Analysis of When I fear that I may cease to be by John Keats

When I fear that I may cease to be

‘When I fear that I may cease to be’ was first published in 1848 in Life, Letters and Literary Remains of John Keats by Richard Monckton Milnes. Milnes was the only who did justice to the works of Keats. This poem is about limitations of life and fear of immortality.

About the Poet

John Keats was born on October 31 1795 in London. He was the oldest of the four children. Keats lost his parents at a very young age. He lost his mother and siblings to tuberculosis and he also succumbed to this disease on February 23, 1821. In 1816 Keats became a licensed apothecary; however in the same year he found his true calling which was writing and slowly began devoting more time on writing poetry. Leigh Hunt played a major influence in turning Keats into poetry. Keats was in love with the nature around him and he expressed it explicitly in his poems. John Keats lived only for 25 years but the poems written during that short period continues to influence the literary circles till this day.


The poem starts with a thought of death. The poet wonders if he will die before he pens down all the ideas ‘teeming’ in his brain. Will he die before he writes many books? His books that have gathered many ripened thoughts like the ‘ripened grain’. Some of those thoughts pour out in the next few lines. On a starry night he envisages ‘high romance’. High romance must be a reference to a lofty romance. Then he wonders what if he does not live to trace even the ‘shadow’ of such love which he admits is ‘magic hand of chance’.  If with the fleeting time he cannot reach his exalted love, ‘never relish her faery power’, of love that is not reflected, then he would stand alone in the ‘wide world and think’. He would think so hard that his love and fame sinks into ‘nothingness’.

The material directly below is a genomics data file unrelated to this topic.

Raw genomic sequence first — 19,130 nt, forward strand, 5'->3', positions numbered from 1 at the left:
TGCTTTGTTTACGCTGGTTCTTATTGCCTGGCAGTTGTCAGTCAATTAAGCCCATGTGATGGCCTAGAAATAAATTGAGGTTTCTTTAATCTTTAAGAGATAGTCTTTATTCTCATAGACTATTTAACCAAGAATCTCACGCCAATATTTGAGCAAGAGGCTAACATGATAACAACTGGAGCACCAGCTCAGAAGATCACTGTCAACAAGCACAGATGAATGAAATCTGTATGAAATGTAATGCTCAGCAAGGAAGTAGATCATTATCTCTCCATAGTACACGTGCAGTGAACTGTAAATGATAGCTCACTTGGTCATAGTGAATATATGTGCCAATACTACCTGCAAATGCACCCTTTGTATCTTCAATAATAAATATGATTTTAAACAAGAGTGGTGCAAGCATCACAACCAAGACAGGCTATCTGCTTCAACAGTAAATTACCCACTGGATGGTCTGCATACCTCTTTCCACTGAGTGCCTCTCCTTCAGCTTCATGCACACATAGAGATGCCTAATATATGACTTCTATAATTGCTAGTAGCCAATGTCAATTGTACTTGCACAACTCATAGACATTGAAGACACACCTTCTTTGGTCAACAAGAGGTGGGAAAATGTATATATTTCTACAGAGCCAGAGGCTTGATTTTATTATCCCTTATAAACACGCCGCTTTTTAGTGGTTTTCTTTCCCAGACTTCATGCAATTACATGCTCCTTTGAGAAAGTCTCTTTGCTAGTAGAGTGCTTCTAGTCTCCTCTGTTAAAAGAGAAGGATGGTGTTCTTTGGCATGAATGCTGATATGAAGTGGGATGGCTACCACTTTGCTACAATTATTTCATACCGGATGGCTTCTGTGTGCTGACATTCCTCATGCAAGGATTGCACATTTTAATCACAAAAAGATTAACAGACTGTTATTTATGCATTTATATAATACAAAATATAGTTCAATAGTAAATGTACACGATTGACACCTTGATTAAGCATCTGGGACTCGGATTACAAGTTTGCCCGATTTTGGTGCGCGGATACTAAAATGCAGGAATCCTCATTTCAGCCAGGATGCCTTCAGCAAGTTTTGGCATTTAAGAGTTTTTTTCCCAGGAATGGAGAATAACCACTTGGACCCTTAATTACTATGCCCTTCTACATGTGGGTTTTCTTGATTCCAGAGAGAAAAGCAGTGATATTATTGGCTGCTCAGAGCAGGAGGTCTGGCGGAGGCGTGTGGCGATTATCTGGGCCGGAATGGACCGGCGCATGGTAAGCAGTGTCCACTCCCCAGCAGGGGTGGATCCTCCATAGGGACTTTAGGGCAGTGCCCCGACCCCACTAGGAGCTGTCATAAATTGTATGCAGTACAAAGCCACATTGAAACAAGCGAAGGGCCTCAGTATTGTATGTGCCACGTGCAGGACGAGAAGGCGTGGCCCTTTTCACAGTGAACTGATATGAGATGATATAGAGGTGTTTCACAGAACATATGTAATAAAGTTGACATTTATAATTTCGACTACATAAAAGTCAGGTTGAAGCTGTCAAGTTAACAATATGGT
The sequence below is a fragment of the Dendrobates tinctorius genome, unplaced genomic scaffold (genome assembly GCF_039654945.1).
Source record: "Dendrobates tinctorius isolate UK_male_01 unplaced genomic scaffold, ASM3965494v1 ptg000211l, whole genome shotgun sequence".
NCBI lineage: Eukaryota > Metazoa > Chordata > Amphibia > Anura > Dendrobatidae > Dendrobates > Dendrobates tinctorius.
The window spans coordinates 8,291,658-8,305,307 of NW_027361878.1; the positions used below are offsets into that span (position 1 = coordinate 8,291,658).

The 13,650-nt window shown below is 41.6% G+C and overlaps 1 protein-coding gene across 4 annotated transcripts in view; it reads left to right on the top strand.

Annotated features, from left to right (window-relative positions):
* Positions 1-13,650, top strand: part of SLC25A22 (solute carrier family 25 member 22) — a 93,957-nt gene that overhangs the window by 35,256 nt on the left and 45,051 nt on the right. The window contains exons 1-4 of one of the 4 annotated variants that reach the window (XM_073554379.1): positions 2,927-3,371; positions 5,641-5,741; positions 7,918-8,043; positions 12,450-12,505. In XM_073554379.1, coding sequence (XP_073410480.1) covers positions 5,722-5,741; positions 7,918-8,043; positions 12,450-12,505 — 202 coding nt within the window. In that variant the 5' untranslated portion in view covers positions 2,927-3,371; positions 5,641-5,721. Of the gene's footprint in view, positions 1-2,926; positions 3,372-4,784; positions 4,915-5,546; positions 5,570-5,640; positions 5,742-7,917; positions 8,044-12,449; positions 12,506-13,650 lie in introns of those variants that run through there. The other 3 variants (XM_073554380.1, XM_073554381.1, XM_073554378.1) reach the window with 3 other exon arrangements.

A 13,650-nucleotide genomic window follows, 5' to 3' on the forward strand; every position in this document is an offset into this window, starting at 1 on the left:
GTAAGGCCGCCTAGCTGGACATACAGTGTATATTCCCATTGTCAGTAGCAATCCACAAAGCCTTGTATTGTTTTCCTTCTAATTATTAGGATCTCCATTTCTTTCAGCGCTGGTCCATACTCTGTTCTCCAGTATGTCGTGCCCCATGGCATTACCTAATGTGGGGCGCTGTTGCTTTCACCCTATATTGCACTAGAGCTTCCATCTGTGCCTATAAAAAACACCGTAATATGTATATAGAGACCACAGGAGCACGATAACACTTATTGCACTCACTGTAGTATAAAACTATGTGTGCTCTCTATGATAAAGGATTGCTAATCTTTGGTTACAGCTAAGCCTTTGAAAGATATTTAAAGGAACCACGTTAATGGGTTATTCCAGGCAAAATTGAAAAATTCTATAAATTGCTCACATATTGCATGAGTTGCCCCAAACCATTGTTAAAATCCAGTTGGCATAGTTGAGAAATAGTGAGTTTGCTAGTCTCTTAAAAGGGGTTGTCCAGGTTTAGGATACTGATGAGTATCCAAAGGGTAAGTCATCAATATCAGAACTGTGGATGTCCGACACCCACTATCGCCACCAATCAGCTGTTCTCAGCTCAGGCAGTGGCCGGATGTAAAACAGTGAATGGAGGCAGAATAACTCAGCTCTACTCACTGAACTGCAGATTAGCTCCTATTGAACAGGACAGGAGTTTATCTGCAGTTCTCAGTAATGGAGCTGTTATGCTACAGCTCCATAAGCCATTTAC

‘When I fear that I may cease to be’ is a sonnet written in iambic pentameter. This meter refers to five sets of iambs. Iamb is a set of one unstressed syllable followed by a stressed syllable. The rhyme scheme is ABABCDCDEFEFGG and true to the nature of a sonnet he changes the thought process in the last two lines. Metaphors and similes are used in this poem. Both are poetic devices that add colour to any writing. ‘Hold like rich garners the full ripened grain;’ is an example of simile. The second and the third line have the repetition of the word, ‘before’. Such repetition of words adds to the lyrical index of a poem and it is called anaphora.  ‘Rich garners and ripened grain’ is an example for alliteration. Alliteration is a device where there are many words in a line starting with the same letter. He has personified shadow and sees it with a magic hand. ‘When I fear that I may cease to be’ is one of the rare pomes that achieved immense popularity as soon as it was published and this wide-spread acceptance might be due the description of the transient life of nature.